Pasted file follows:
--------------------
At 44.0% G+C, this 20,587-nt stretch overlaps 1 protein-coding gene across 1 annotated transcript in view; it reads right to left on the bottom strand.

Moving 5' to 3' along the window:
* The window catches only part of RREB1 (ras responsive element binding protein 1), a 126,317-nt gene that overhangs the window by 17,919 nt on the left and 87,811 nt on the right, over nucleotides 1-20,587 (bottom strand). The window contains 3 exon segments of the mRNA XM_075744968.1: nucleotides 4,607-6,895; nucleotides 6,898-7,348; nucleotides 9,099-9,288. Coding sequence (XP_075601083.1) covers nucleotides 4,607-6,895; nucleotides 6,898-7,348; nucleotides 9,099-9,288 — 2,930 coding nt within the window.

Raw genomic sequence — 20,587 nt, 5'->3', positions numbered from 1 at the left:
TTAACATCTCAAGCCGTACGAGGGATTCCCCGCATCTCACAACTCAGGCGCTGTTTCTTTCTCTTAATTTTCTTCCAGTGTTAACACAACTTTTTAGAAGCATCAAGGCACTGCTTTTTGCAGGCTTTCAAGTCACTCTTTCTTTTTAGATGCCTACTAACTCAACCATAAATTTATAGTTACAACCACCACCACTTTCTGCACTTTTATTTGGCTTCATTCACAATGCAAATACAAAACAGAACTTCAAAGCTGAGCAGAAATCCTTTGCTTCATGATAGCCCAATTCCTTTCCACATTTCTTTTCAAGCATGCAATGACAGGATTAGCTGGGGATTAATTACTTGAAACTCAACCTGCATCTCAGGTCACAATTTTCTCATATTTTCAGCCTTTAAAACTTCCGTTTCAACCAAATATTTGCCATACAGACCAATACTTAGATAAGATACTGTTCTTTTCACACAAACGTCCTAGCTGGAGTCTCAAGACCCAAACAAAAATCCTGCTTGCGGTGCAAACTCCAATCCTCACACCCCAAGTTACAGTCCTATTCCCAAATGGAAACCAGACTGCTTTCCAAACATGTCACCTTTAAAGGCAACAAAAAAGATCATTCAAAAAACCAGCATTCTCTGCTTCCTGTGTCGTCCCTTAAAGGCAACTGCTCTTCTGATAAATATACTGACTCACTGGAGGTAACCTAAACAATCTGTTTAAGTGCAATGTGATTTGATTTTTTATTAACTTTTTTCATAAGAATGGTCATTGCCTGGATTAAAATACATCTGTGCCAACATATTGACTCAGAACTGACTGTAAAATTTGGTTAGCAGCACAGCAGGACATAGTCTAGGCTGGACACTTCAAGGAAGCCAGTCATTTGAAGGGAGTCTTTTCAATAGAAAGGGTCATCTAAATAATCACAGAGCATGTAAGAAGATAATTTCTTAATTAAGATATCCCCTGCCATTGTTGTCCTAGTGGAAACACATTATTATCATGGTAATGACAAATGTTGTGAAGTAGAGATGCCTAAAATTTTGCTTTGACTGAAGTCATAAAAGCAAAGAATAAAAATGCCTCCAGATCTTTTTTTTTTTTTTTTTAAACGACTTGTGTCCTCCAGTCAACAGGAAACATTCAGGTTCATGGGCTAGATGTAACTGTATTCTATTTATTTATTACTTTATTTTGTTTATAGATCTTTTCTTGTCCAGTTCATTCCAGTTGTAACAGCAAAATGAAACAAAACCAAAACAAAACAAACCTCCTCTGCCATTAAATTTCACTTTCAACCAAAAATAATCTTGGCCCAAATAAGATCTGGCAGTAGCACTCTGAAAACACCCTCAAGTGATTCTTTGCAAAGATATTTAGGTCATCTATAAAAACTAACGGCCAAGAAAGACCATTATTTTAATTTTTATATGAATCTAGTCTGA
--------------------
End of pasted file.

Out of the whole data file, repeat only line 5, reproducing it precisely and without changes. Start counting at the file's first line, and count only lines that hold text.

TTAACATCTCAAGCCGTACGAGGGATTCCCCGCATCTCACAACTCAGGCGCTGTTTCTTTCTCTTAATTTTCTTCCAGTGTTAACACAACTTTTTAGAAGCATCAAGGCACTGCTTTTTGCAGGCTTTCAAGTCACTCTTTCTTTTTAGATGCCTACTAACTCAACCATAAATTTATAGTTACAACCACCACCACTTTCTGCACTTTTATTTGGCTTCATTCACAATGCAAATACAAAACAGAACTTCAAAGCTGAGCAGAAATCCTTTGCTTCATGATAGCCCAATTCCTTTCCACATTTCTTTTCAAGCATGCAATGACAGGATTAGCTGGGGATTAATTACTTGAAACTCAACCTGCATCTCAGGTCACAATTTTCTCATATTTTCAGCCTTTAAAACTTCCGTTTCAACCAAATATTTGCCATACAGACCAATACTTAGATAAGATACTGTTCTTTTCACACAAACGTCCTAGCTGGAGTCTCAAGACCCAAACAAAAATCCTGCTTGCGGTGCAAACTCCAATCCTCACACCCCAAGTTACAGTCCTATTCCCAAATGGAAACCAGACTGCTTTCCAAACATGTCACCTTTAAAGGCAACAAAAAAGATCATTCAAAAAACCAGCATTCTCTGCTTCCTGTGTCGTCCCTTAAAGGCAACTGCTCTTCTGATAAATATACTGACTCACTGGAGGTAACCTAAACAATCTGTTTAAGTGCAATGTGATTTGATTTTTTATTAACTTTTTTCATAAGAATGGTCATTGCCTGGATTAAAATACATCTGTGCCAACATATTGACTCAGAACTGACTGTAAAATTTGGTTAGCAGCACAGCAGGACATAGTCTAGGCTGGACACTTCAAGGAAGCCAGTCATTTGAAGGGAGTCTTTTCAATAGAAAGGGTCATCTAAATAATCACAGAGCATGTAAGAAGATAATTTCTTAATTAAGATATCCCCTGCCATTGTTGTCCTAGTGGAAACACATTATTATCATGGTAATGACAAATGTTGTGAAGTAGAGATGCCTAAAATTTTGCTTTGACTGAAGTCATAAAAGCAAAGAATAAAAATGCCTCCAGATCTTTTTTTTTTTTTTTTTAAACGACTTGTGTCCTCCAGTCAACAGGAAACATTCAGGTTCATGGGCTAGATGTAACTGTATTCTATTTATTTATTACTTTATTTTGTTTATAGATCTTTTCTTGTCCAGTTCATTCCAGTTGTAACAGCAAAATGAAACAAAACCAAAACAAAACAAACCTCCTCTGCCATTAAATTTCACTTTCAACCAAAAATAATCTTGGCCCAAATAAGATCTGGCAGTAGCACTCTGAAAACACCCTCAAGTGATTCTTTGCAAAGATATTTAGGTCATCTATAAAAACTAACGGCCAAGAAAGACCATTATTTTAATTTTTATATGAATCTAGTCTGA